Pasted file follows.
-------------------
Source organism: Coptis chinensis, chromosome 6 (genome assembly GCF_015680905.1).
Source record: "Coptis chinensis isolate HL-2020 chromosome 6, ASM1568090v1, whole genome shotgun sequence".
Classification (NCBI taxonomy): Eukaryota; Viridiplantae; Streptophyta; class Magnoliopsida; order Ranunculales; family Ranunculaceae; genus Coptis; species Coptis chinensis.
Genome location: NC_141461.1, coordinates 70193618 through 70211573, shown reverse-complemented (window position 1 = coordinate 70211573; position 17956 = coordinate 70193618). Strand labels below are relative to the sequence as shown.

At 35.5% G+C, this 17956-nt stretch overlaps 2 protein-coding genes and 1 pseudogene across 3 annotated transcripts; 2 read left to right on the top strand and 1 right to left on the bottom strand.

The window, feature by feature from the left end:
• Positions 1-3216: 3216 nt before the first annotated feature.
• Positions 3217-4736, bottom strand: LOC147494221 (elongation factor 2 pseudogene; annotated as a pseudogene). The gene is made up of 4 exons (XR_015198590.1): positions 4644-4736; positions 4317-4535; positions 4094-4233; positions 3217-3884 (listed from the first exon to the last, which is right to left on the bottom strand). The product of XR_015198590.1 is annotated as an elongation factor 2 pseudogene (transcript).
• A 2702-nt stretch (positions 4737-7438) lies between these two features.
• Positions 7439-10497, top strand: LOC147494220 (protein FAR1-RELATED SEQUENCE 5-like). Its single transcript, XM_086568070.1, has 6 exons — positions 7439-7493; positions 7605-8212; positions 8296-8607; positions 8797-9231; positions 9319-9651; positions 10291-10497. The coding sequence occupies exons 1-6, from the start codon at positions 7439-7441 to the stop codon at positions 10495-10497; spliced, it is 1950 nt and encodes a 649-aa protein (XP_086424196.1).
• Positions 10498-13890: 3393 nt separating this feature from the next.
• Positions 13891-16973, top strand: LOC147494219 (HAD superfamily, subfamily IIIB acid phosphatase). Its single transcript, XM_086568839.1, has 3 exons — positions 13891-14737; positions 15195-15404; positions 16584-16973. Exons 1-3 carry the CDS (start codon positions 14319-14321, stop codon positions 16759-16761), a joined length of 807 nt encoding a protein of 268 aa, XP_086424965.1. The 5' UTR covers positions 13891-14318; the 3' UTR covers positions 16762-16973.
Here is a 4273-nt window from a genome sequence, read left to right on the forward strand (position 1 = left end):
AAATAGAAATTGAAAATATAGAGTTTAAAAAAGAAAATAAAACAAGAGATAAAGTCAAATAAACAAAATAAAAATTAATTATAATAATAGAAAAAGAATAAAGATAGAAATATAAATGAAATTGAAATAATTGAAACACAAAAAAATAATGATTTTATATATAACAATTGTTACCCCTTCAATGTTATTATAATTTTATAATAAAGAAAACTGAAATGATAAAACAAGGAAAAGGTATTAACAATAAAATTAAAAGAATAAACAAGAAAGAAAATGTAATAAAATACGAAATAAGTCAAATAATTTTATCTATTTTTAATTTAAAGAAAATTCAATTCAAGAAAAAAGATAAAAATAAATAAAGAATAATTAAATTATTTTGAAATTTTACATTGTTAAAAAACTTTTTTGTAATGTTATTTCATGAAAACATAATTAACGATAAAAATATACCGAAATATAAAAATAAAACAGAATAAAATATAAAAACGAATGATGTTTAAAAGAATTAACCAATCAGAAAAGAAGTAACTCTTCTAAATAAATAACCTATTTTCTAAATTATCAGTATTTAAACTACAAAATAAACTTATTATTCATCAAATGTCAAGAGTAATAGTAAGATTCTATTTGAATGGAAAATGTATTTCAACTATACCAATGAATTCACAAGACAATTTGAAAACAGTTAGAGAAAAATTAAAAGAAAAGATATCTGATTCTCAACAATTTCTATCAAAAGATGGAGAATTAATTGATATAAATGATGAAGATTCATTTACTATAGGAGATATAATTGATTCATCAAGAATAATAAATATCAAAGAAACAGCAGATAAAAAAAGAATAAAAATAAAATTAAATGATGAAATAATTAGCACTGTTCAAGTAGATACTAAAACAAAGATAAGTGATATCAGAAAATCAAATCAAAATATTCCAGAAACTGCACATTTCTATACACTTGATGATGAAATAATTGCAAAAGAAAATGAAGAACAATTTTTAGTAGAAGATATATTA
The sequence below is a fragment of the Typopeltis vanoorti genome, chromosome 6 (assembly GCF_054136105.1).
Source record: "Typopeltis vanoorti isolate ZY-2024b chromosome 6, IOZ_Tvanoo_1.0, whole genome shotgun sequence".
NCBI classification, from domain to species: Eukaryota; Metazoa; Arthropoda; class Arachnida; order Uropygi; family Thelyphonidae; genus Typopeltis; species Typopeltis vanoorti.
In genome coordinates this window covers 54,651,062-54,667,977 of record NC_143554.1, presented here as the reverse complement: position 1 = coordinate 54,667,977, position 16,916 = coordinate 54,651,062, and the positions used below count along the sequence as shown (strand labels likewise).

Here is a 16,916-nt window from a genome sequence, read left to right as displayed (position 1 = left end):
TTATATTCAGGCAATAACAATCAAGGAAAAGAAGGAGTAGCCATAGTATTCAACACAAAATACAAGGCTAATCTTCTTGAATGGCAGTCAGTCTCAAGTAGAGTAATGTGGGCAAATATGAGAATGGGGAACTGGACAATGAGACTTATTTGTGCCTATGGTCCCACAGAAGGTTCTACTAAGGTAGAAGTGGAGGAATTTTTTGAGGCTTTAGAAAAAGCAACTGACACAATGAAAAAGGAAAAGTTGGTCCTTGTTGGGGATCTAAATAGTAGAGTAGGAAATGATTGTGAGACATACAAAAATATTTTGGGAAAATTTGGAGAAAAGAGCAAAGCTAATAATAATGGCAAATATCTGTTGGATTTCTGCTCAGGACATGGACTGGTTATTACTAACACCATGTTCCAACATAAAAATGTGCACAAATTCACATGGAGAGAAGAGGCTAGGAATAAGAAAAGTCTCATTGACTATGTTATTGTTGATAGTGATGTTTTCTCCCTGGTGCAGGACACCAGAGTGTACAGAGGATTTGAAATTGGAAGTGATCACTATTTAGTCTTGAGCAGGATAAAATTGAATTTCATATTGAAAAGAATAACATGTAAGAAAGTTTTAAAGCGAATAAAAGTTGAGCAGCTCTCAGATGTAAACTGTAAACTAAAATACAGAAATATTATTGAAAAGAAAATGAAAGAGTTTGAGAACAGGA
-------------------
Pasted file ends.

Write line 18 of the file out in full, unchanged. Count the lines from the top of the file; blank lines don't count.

In genome coordinates this window covers 54,651,062-54,667,977 of record NC_143554.1, presented here as the reverse complement: position 1 = coordinate 54,667,977, position 16,916 = coordinate 54,651,062, and the positions used below count along the sequence as shown (strand labels likewise).